[Review] Bergara B-14 HMR: Best Factory Barrels?Trending: Best Places to Buy Ammo Online and [Buyer's Guide] 7 Best AR-15s If you’re looking for a starter long range rifle that is high quality, Bergara must be part of the conversation. In fact, they are often the entire subject . Made in Spain, Bergara is well known for having some of the best factory barrels ever made. And since the action is built on the Remington 700 design, whats not to love about it! Bergara B-14 HMR and Athlon Ares BTR 4.5-27×50 Gen 2 Can to live up to the hype? What exactly is it good for? BPI was kind enough to send me a Bergara B-14 HMR in 6.5 Creedmoor so I could find out. Table of Contents Loading... Bergara Who? If you’re in the long range shooting community, you probably already know who Bergara is. But for the rest of the class — let’s introduce them. There are certain regions in the world were firearms manufacturing has a long and powerful history. And by long I mean in some cases hundreds of years. Basque of Northern Spain is one such area. Home of legendary historical firearm companies like Star and Astra, it is also home to Bergara. Both the town and the company. Bilbao the largest city in Basque, Spain The B-14 line of rifles are all made in Bergara, Spain while the Premier line is made in the USA. Bergara B-14 HMR 900 at GunPrime Prices accurate at time of writing View Details 900 at GunPrime Compare prices (3 found) GunPrime (See Price) Cabelas (See Price) Brownells (See Price) Prices accurate at time of writing Features Broken Down From top to bottom the B-14 HMR is really well thought out. It is very clear that the design team behind this rifle are true shooters themselves and packed basically every feature you could ask for in a single factory rifle. Let’s go back to front on this. Buttstock and Cheek Rest The butt pad itself is very soft and does a great job of eating recoil. Overall length of pull is adjustable with spacers, simply back out the screws, remove the spacers, and tighten the screws back down. (top) Bergara B-14 HMR and (bottom) CVA Cascade This cheek rest is very nice, large, wide, and uses a screw knob for quick adjustment Pistol Grip I would like the checkering to be slightly more aggressive, but I found that it was good enough as is. Having a nearly vertical shape to the grip gives a great platform for consistent trigger pulls. Trigger This is one amazing trigger. Mine came set at about 2.75 pounds, is ultra crisp, and is just amazing. I really enjoy using it and would put it on par with most upgraded aftermarket triggers. Bolt/Bolt Handle Since this is based on the Remington 700, we find a 2-lug 90-degree throw bolt. It works, it works well, and it is smooth to cycle. It fed every type of ammo I could throw in it and did so flawlessly. I really like this bolt handle, it’s large and grippy. Perfect for my tastes. Magazine Something I really love seeing–a standard pattern magazine! The B-14 HMR takes AICS magazines and comes from the factory with a 5-round Bergara branded mag. Mmmm, magazines I tried MDT steel mags, MDT polymer mags, and Magpul polymer mags–all of them worked perfectly. This is a true AICS pattern mag well. Magpul AICS Short Action .308 Win/6.5 Creedmoor Magazine 38 at GunMagWarehouse Prices accurate at time of writing View Details 38 at GunMagWarehouse Prices accurate at time of writing Mini-Chassis Designed for repeatable bedding and accuresy, the Bergara stock also features a mini-chassis designed into it. Very nice. Barrel The crown jewel of the B-14 HMR–this barrel is nice in every possible way. The finish is great, it’s free-floated in the stock, it comes threaded with 5/8-24″ threading, and even features a metal thread protector. Bergara B-14 HMR threaded barrel Sling Studs and QD Caps Flexing the “hunting” part of HMR the stock has 3-sling swivels (1 in the back, 2 in the front) and 2 QD cup mounts. This gives you a lot of options for slings and bipods. I did most of my shooting with a Harris bipod on the front sling swivel. Range Report I’ve wanted to get a chance at shooting a B-14 HMR for a while now and when the chance finally came along, I wanted glass that would live up to the rifle’s potential. In the past I’ve been using an Athlon Ares BTR Gen 1, but Athlon recently released the second generation of the Ares BTR line and it seemed perfect for what the B-14 is designed for. Thankfully, Athlon was kind enough to send one out for testing. Bergara B-14 HMR The results have been outstanding. Off a bipod, off a bag, prone on the ground, this rifle shoots outstandingly well. Every cycle of the bolt was smooth and easy, every ammo tested extracted cleanly, everything just worked from start to finish. Small Groups Only Armed with two sets of plinking ammo and two sets of match ammo, I braved the hellscape of California’s deserts. And because I love shooting, I did it multiple times. In all, I’ve put about 250 rounds through the B-14 HMR, while not a huge round count–that is a decent amount of time behind a long-range precision rifle to get to know it. Bergara B-14 HMR side view I really don’t have anything negative to say about it. This is simply a great rifle. Let’s check the groups, we’ll go from big to small. Hornady American Gunner 140gr This was the largest grouping ammo, but that isn’t too surprising. Normally I get better results than this, but this isn’t bad at all considering this is the more plinking style of ammo from Hornady . Bergara B-14 HMR shooting "Hornady American Gunner" 1.82 MOA Still, pushing it to 600 yards was no problem and resulted in hits all day. If you exclude the flyer on this group, it was sub-MOA. But I tended to get a flyer every time I shot groups with this ammo, so I think it’s just the ammo. Hornady American Gunner 140gr 6.5 Creedmoor 58 at Brownells Prices accurate at time of writing View Details 58 at Brownells Prices accurate at time of writing Sellier & Bellot 140gr Generally, I don’t like S&B 6.5 Creedmoor . Out of five 6.5 Creedmoor rifles I own, S&B has extraction problems in all of them. Bolt rifles and gas rifles. But… I bought a ton of it on sale and I’m still shooting it. This Bergara was the first rifle that I didn’t have issues shooting this ammo. Not even a slight sticking, each and every round extracted with ease! And the groups weren’t bad either, for plinking ammo. Bergara B-14 HMR S&B 1.66 MOA Sig Sauer Elite Match 140gr I’ve always had great results with Sig Sauer ammo , I really think they are one of the most underrated factory ammo brands on the market. This is arguably the best group I shot with the Bergara and I was very happy with it. Sub-3/4 MOA is a great group! Bergara B-14 HMR Sig Sauer Match 0.71 MOA I also pushed this ammo out to the 600 yard target with zero problems. Perfect hits every time. Sig Sauer "Elite Match 140gr" 6.5 Creedmoor 24 at Primary Arms Prices accurate at time of writing View Details 24 at Primary Arms Prices accurate at time of writing Hornady ELD Match 140gr I count this as the best ammo, it was consistently under 0.75 MOA But when I shot this group, I threw one. Totally my fault–so I removed it from the group measurement. Bergara B-14 HMR Hornady ELD Match 0.67 MOA And again, pushing the ELD Match to 600 yards was a piece of cake. This rifle can shoot, period. Range day after range day, I really enjoy shooting this rifle. The features, the groups, it’s just great on every level. Hornady ELD Match 140gr 6.5 Creedmoor 30 at Brownells Prices accurate at time of writing View Details 30 at Brownells Prices accurate at time of writing Athlon Ares BTR 4.5-27×50 Gen 2 I won’t keep you in suspense, I love this optic. The Gen 1 was good, for what I paid for it, but the Gen 2 blows it out of the water in every way. In fact, it blows most of the competition in this price range away. Athlon Ares BTR Gen 2 Construction is great, everything is clean and works well. What really gets me are the turrets and the reticle. Oh, and the glass. First these turrets, they are just so crisp. So snappy. They are awesome. The zero stop works great and is a nice hard stop but also easy to set, combined with how positive and loud the clicks are–it beats out anything sub-$2,000 I’ve tried. Glass quality and light transition are outstanding. Although, it’s not a huge upgrade over the Gen 1. To my eyes, the Gen 2 is brighter–but only a little. This speaks to the glass quality that was already found in the Gen 1. Athlon Ares Gen 2 at 4.5x Finally the reticle, I’m really picky when it comes to reticles. Athlon has a huge range of reticles they use and offer the Ares gen 2 in both the APRS5 and APLR3. Mine is with the APLR3. Athlon Ares Gen 1 at 27x To me it isn’t the perfect reticle, if I could choose again I think I would opt for the APRS5 since it is very close to the APRS1 in my Athlon Cronus. That said, the APLR3 is still a great reticle. Athlon Ares BTR 4.5-27x50 Gen 2 918 at Amazon Prices accurate at time of writing View Details 918 at Amazon Compare prices (2 found) Amazon (See Price) OpticsPlanet (See Price) Prices accurate at time of writing It’s clean, easy to use, and while the middle cross kind of feels a little large, it makes it easy and fast to pick up. Really, it’s more about what you prefer in a reticle. I still like the APRS1 found in the Athlon Cronus better, but the APLR3 is a very close runner-up. Athlon Cronus BTR APRS1 Reticle at 29x Something Extra If you’re looking at the pictures and thinking “what on earth is that strange orange thing”, the answer is that it is a Flare Mini . Flare Mini from Caveman It’s a simple little thing, a ring of special polymer that changes color when it’s over 131 degrees. While not the most critical piece of kit, I’ve been using the ones Caveman sent us for a couple of reasons. First, so when I’m packing up I don’t burn my bags. But mostly as a visual reminder to let my barrel cool off when I’m shooting groups. Especially when I’m testing stacks of ammo looking for what shoots well! Flare Minis come in a few colors, personally I like the green best. But orange is their classic. Flare Mini 12 at Amazon Prices accurate at time of writing View Details 12 at Amazon Prices accurate at time of writing Who Is It For? The name of the rifle is the B-14 HMR. I don’t know what the B-14 means, but the HMR is for Hunting and Match Rifle. From the ground up and even in the name the HMR is designed to fill two main roles–shooting paper targets and hunting. For the paper targets side, I love it. But it has some draw backs if you’re planing on hunting with it. It will shoot, we know that for sure. So ethical kills should be very easy to get in the bag. The weight though… coming in at just under 10 pounds, this isn’t a mountain rifle–but it isn’t a beast either. If you’re shooting from a blind or don’t plan on stalking far, then this is a great rifle. But I still see it better in a more match role. Granted, that comes from someone in the Western US where hiking up/down, in/out of canyons is standard for any kind of game. Speaking of matches, how does it compare? Head to any local PRS match and you’re almost always going to see at least one B-14 HMR there. And for good reason, it works. The stock is great and allows for the use of slings and bipods, plus the action is wonderful and the barrels accurate. Throw a muzzle brake on the threads and tracking shots is no problem. But I really recommend a brake, it helps a lot. I threw on a VG6 6.5 Gamma. VG6 6.5 Gamma 72 at Brownells Prices accurate at time of writing View Details 72 at Brownells Prices accurate at time of writing If you’re a range or match shooter that wants the option of hunting, I would highly recommend the B-14 HMR. If you’re a hunter that wants to plink or run a match sometimes, you should think about the weight before committing. As for the Athlon Ares BTR–I love it. I recommend it very strongly for the range or matches, but it’s a little heavy and overkill for hunting. That said, it’s still good to go! By The Numbers Reliability: 5/5 Perfect function. Even with ammo that I’ve had extraction issues with in other rifles, nothing stuck or bound in the slightest with the B-14 HMR. Ergonomics: 5/5 Generally, I prefer a true chassis over a stock, but this one is actually really well executed. The pistol grip is nearly vertical, the cheek rest fits my face nicely, and the forend is flat for resting on a bag. (front) Bergara B-14 HMR in 6.5 Creedmoor (back) Bergara B-14r in .22LR And of course, it has a mini-chassis built in for all of the benefits that brings. Accuracy: 5/5 This rifle shoots, period. I am very happy with the groups I was able to produce with a wide range of ammo options. Customization: 4/5 Being based on a Remington 700 action you have a LOT of choices in stocks, chassis, scope mounts, triggers, and more. But the B-14 stops short of being a Remington 700 clone by using proprietary barrels. You can get new barrels from Bergara, but that leaves you limited to their offerings. Value: 5/5 If you’re going to really use this rifle as a platform to learn long range shooting then it is an amazing value. If this is just a weekend plinker, you might not get as much out of it. Outside of a custom action rifle, I think this is the absolute best Remington 700 footprint rifle on the market currently. Bergara B-14 HMR 900 at GunPrime Prices accurate at time of writing View Details 900 at GunPrime Compare prices (3 found) GunPrime (See Price) Cabelas (See Price) Brownells (See Price) Prices accurate at time of writing Overall: 5/5 Conclusion The Bergara B-14 HMR is a strong contender for the best value long range shooting platform. Based on the Remington 700 action you get your pick of almost any accessory but its Bergara’s barrels that really bring the HMR to a whole other level. I really had high hopes for the B-14 HMR and I’m happy to say that it didn’t disappoint even a little. It really lives up to the hype. If you’re not ready to spring for a custom-built rifle, but still want the best of the factory options–this is the rifle you’re looking for. From PRS to hunting, it will get the job done. What are your favorite bolt rifles? think there is something better on the market than the B-14 HMR? Let us know in the comments! For a lot more in long range optics, take a look at the Best Long Range Scopes & Optics ! Oh yes…we love optics!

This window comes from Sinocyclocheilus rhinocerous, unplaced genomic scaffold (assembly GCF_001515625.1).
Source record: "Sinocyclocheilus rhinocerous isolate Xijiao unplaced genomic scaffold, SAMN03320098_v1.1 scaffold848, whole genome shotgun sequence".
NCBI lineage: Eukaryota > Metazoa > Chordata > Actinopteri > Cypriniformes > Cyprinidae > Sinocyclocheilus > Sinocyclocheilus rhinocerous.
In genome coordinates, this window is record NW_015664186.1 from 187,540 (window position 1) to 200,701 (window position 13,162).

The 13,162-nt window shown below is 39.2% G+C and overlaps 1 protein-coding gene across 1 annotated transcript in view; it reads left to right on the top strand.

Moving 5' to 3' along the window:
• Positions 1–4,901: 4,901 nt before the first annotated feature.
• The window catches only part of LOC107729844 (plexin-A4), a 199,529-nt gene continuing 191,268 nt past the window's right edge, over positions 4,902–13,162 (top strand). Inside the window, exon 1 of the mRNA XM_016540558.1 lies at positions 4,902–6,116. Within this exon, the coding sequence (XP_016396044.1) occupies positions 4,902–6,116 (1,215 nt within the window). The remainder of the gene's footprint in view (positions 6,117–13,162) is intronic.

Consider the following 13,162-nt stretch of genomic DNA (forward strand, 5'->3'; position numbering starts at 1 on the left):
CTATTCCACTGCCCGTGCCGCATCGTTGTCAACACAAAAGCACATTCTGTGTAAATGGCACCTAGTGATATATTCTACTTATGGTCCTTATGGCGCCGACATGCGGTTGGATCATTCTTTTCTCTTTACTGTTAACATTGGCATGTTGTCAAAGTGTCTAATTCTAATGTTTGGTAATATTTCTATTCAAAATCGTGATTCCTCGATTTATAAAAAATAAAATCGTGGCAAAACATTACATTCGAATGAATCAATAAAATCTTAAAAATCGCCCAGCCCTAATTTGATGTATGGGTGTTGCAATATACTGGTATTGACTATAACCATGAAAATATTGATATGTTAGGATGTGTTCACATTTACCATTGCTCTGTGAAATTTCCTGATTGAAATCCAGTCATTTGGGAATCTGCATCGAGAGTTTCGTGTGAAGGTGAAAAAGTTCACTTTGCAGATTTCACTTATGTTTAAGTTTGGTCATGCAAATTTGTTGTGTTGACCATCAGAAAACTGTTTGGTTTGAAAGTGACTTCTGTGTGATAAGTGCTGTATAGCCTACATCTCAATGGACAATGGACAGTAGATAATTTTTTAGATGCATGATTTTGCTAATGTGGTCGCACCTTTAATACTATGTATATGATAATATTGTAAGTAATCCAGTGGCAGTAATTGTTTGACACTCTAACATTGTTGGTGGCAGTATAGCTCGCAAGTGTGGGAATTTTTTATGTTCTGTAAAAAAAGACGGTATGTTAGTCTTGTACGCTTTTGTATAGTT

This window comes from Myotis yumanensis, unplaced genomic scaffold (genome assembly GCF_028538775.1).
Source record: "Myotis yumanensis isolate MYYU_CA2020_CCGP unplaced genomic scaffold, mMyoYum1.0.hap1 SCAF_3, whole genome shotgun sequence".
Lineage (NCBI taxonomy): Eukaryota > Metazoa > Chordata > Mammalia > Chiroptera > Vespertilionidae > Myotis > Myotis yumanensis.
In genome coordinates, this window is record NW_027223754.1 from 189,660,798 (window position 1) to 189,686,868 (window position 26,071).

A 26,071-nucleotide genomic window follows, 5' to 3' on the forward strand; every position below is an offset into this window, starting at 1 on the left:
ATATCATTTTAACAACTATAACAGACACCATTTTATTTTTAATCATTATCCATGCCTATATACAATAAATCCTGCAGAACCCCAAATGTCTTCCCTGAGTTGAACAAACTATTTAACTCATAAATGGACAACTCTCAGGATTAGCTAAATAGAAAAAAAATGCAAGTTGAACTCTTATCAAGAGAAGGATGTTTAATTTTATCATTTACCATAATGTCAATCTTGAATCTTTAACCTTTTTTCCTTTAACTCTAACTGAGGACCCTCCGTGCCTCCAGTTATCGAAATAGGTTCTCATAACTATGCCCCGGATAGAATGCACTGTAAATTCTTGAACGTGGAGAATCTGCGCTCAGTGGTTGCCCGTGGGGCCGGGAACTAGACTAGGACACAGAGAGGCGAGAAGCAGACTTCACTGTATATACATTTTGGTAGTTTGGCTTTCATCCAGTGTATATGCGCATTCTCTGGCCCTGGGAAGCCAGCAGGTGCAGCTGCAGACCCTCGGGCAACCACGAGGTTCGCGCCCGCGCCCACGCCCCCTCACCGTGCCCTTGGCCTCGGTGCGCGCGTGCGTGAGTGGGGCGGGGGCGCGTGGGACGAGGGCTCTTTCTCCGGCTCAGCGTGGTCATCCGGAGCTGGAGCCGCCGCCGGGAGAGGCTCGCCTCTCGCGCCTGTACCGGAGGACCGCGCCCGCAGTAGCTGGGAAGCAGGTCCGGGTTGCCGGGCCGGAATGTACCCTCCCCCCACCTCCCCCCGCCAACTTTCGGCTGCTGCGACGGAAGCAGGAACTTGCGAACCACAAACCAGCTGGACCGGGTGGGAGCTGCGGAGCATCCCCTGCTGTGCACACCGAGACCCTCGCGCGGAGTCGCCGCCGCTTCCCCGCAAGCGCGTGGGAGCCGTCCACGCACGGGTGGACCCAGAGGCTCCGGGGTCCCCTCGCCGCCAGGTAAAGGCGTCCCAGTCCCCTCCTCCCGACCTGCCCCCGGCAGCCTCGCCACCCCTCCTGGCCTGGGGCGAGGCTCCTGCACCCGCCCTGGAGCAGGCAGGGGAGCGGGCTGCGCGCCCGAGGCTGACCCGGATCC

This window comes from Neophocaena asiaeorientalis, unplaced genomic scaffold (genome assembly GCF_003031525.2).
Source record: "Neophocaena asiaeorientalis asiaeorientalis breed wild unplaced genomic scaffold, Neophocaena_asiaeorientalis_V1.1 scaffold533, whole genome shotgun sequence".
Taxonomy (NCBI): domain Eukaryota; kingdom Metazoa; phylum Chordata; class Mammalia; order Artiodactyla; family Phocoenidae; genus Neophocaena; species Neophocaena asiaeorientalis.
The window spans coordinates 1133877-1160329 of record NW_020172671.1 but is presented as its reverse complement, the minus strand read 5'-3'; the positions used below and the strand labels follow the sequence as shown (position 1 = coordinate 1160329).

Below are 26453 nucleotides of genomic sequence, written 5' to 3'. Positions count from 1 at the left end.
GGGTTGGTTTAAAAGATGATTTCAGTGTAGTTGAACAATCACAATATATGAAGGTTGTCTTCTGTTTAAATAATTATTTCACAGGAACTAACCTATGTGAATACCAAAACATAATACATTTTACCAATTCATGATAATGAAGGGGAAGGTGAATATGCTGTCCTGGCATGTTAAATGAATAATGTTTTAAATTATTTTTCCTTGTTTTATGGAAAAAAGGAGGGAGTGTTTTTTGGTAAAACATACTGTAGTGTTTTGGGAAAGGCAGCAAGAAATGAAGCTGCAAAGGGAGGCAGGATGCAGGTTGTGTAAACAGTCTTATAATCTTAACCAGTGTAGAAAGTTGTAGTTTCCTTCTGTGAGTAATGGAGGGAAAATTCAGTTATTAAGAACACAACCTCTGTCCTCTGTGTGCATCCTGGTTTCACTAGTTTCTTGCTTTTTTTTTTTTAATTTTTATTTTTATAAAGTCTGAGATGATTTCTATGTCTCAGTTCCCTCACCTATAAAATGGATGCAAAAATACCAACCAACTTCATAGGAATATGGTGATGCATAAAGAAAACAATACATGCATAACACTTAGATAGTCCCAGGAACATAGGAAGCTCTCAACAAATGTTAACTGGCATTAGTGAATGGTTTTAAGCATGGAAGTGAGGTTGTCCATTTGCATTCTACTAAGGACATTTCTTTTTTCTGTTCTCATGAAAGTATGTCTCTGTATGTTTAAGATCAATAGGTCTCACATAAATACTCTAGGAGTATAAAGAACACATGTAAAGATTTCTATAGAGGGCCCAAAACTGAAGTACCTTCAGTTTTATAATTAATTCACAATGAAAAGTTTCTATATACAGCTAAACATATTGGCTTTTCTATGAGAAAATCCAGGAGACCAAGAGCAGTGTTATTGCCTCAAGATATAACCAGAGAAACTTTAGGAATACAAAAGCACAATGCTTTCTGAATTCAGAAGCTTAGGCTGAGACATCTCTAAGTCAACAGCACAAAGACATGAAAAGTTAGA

Difference Between Gun Magazine vs Clip: Dont Be a Noob